Stanley Kubrick’s The Shining turns 40. The film is widely considered one of the best Stephen King adaptations to ever grace the big screen. Horror fans from all across the world love this film, and for good reason, too. It delivers the foreboding, atmosphere, and frights that we loved in Stephen King’s novel. Stanley Kubrick took Stephen King’s novel and created his own work of genius. It’s no secret that Stephen King hates Stanley Kubrick’s adaptation of The Shining. Throughout the years, there has been talk of conspiracy theories surrounding The Shining. I have compiled a list of ten things you may not know about Stanley Kubrick’s The Shining.
1. Stanley Kubrick Didn’t Even Read The Screenplay Stephen King Wrote
According to Stanley Kubrick biographer, David Hughes, Stephen King wrote an entire screenplay draft for The Shining. Kubrick didn’t even bother looking at, which makes sense as he once dubbed King’s writing weak. Kubrick chose to work alongside Diane Johnson on the screenplay because he was a fan of here book, The Shadow Knows. The pair worked on the script for eleven weeks. Stephen King’s hatred for Stanley Kubrick’s The Shining may have started with the screenplay.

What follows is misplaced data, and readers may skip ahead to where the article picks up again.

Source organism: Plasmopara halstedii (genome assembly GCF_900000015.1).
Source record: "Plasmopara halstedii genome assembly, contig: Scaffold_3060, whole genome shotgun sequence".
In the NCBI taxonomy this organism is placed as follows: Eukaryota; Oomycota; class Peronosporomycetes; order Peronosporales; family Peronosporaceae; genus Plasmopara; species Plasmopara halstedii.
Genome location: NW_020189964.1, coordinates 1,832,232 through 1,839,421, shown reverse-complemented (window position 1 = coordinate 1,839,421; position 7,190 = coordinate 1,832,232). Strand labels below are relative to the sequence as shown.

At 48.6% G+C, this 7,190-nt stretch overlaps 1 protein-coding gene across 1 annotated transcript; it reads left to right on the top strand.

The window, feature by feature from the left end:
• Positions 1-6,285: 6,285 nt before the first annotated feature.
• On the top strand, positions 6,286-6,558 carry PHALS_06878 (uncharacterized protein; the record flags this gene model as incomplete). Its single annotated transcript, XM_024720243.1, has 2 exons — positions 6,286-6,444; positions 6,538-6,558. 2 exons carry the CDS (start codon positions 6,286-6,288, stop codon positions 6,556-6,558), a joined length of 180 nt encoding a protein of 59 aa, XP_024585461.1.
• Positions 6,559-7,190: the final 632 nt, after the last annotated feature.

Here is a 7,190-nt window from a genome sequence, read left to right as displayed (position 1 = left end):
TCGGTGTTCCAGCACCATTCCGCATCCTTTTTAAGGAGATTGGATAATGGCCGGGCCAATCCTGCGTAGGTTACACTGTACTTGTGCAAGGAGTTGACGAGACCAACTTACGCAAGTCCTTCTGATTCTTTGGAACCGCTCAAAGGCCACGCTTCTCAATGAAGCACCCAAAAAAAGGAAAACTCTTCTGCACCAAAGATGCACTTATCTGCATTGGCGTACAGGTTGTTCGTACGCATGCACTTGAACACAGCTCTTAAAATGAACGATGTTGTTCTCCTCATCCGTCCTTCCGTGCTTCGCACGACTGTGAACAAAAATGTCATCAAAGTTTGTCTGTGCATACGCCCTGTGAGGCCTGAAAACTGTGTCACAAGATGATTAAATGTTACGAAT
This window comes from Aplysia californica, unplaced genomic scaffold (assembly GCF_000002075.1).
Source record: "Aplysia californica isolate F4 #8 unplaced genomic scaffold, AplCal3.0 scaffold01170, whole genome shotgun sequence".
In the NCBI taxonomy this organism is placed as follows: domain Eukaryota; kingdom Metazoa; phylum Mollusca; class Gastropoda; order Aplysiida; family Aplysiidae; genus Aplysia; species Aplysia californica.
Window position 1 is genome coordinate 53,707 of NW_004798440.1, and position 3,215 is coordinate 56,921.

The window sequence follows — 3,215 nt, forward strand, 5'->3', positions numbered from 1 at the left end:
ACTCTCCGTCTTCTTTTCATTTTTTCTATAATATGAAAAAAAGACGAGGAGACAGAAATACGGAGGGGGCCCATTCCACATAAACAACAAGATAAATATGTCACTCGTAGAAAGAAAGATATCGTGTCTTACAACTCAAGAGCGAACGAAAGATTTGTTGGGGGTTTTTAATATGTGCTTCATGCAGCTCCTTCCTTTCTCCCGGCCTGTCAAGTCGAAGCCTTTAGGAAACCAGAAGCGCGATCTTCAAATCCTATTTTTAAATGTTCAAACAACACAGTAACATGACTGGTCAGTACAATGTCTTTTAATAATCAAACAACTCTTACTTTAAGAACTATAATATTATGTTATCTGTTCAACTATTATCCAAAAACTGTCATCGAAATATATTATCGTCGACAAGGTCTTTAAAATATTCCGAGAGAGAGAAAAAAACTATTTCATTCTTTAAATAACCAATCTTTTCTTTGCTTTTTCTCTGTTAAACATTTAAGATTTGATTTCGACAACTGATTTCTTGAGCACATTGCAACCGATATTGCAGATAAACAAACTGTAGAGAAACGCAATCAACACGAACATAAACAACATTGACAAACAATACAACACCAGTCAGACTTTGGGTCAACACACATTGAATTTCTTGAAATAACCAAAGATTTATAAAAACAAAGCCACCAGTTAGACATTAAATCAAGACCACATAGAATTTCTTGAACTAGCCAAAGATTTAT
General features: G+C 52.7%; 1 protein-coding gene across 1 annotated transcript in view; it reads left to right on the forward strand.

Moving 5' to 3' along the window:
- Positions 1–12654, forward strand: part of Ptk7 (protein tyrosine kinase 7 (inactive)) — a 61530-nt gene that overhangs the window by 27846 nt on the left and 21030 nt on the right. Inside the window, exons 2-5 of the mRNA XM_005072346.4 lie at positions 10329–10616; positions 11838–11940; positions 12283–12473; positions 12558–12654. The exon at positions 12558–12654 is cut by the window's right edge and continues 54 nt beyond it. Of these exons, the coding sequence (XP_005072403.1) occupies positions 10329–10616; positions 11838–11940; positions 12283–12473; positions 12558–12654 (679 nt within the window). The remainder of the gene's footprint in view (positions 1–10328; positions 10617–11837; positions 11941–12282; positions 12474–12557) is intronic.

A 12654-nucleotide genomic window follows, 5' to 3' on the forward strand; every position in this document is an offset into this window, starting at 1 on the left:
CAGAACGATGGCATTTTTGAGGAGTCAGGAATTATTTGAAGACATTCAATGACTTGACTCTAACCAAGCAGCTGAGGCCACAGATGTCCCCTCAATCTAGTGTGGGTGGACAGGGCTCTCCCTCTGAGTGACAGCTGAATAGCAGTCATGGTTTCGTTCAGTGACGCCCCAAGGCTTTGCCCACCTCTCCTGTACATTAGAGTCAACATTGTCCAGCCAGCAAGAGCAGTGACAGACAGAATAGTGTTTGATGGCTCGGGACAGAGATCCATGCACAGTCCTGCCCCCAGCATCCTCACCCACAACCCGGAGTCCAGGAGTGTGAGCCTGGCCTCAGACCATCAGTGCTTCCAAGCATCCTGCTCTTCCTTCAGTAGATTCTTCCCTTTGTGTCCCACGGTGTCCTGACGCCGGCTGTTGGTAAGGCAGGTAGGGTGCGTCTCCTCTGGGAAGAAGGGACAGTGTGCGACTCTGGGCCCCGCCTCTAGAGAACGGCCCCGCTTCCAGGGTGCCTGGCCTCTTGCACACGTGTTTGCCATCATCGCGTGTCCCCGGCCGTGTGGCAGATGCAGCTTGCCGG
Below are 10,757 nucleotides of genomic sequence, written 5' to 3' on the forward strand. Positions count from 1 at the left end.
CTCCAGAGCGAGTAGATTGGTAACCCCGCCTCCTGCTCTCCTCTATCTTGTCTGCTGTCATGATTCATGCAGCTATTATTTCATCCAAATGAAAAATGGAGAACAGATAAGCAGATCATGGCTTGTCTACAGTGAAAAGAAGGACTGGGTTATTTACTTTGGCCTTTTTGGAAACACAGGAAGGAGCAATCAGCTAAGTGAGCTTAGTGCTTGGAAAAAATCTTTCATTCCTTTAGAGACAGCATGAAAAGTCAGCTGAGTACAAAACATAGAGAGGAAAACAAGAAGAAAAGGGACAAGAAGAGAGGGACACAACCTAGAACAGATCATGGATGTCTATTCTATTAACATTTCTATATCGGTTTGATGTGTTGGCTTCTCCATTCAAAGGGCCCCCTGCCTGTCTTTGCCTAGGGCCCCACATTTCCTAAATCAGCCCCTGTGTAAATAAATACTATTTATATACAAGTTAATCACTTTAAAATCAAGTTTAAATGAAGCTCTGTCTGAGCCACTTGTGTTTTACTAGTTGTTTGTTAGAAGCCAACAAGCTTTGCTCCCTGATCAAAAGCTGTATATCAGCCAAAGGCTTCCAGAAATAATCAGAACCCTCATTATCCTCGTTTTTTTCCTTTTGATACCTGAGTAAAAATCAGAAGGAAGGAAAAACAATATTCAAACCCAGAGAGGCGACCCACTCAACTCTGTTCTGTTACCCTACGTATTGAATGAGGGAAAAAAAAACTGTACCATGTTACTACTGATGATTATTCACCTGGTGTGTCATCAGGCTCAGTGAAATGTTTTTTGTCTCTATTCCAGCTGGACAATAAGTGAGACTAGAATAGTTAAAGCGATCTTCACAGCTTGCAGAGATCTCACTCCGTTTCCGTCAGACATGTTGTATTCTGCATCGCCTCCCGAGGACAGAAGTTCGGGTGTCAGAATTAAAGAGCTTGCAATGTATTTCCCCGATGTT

2. Stanley Kubrick Still Had Questions For Stephen King
Stephen King used to tell this story at some of his book readings. According to King, Stanley Kubrick called him at seven in the morning to ask a question about death. Kubrick asked, “I think stories of the supernatural are fundamentally optimistic, don’t you? If there are ghosts then that means we survive death.” King asked him about hell, how did that fit in? There was a long pause, then: “I don’t believe in hell.” It seems the two were still on talking terms during the filming of The Shining.
3. Stephen King Was “Disappointed” In Stanley Kubrick’s Adaptation